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Date: Tue, 17 Oct 2023 21:37:20 -0600
From: "Theo de Raadt" <deraadt@...nbsd.org>
To: Jeff Xu <jeffxu@...gle.com>
cc: Linus Torvalds <torvalds@...ux-foundation.org>, jeffxu@...omium.org,
    akpm@...ux-foundation.org, keescook@...omium.org,
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    linux-kernel@...r.kernel.org, linux-kselftest@...r.kernel.org,
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    alex.sierra@....com, apopple@...dia.com, aneesh.kumar@...ux.ibm.com,
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    catalin.marinas@....com, david@...hat.com, dwmw@...zon.co.uk,
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    linux-hardening@...r.kernel.org
Subject: Re: [RFC PATCH v1 0/8] Introduce mseal() syscall

Jeff Xu <jeffxu@...gle.com> wrote:

> In linux cases, I think, eventually, mseal() will have a bigger scope than
> BSD's mimmutable().

I don't believe that, considering noone needed this behaviour from the VM
system in the last 4 decades.

> VMA's metadata(vm_area_struct) contains a lot
> of control info, depending on application's needs, mseal() can be
> expanded to seal individual control info.

> For example, in madvice(2) case:
> As Jann point out in [1] and I quote:
> "you'd probably also want to block destructive madvise() operations
> that can effectively alter region contents by discarding pages and
> such, ..."

Then prohibit madvise(MADV_FREE) on all non-writeable mappings that are
immutable.  Just include this in the set of behaviours. Or make it the
default.

Don't make it an option that a program needs to set on pages!  Noone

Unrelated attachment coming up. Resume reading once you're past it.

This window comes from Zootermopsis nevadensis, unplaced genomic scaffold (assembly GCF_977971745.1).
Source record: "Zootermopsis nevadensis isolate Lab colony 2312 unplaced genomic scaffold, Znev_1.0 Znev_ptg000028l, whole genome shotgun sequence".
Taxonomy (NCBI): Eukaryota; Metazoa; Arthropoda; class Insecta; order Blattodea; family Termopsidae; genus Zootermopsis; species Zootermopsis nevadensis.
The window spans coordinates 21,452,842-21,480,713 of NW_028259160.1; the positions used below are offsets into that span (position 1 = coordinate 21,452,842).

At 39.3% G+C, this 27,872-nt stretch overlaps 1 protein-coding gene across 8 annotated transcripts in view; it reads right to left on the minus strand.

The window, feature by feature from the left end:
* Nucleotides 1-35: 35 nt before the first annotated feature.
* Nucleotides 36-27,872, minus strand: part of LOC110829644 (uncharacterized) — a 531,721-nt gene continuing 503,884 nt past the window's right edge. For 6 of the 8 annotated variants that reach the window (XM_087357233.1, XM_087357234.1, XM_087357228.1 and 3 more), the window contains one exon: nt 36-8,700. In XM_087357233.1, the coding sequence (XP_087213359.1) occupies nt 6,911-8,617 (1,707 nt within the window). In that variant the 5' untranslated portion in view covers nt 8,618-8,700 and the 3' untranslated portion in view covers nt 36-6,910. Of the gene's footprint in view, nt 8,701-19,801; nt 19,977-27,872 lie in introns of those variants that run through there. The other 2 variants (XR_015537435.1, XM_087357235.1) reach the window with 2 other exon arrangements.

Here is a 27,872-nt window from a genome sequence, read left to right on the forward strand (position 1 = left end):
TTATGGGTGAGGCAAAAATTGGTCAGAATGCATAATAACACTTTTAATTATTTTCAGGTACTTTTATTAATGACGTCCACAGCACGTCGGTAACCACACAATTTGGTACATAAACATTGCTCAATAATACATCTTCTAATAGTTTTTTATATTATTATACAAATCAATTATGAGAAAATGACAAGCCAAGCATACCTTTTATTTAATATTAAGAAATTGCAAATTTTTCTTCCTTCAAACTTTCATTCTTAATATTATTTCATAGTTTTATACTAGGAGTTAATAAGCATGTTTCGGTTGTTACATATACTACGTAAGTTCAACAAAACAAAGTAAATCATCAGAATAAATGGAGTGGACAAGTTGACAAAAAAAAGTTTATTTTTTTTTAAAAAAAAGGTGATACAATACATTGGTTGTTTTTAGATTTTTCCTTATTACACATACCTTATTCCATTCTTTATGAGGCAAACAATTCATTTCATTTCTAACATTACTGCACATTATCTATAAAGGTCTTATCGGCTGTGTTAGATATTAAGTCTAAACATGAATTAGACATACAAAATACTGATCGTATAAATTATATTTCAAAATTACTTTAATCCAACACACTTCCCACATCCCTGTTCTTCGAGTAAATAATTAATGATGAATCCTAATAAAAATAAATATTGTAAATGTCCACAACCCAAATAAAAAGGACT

is going to call it.  Most programs don't know the addresses of the
*REGIONS* they would want to do this for.

Does your program know where libc's text segment starts and ends?
No your program does not know these addresses, so the parts of the
'system' which do know this needs to do it (which would be ld.so or
the libc init constructors).

If madvise(MADV_FREE) is so dangerous..  say you have a program that
would call through abort(), but you know a zero there can make the
abort not abort but return, then is it bad to let the attacker do:

   madvise(&abort, pagesize, MADV_FREE)

If that is bad, then block it in a smart way!  Don't make a programmer
of an application figure out how to do this.  That results in a defense
methodology where a handful of programs self-protect, but everything
else is unprotected or unprotectable.  That is shortsighted.

> Another example: if an application wants to keep a memory always
> present in RAM, for whatever the reason, it can call seal the mlock().

Please explain the attack surface.

> I think I  explained the logic of using bitmasks in the mseal()
> interface clearly with the example of madvice() and mlock().

It is clear as mud.

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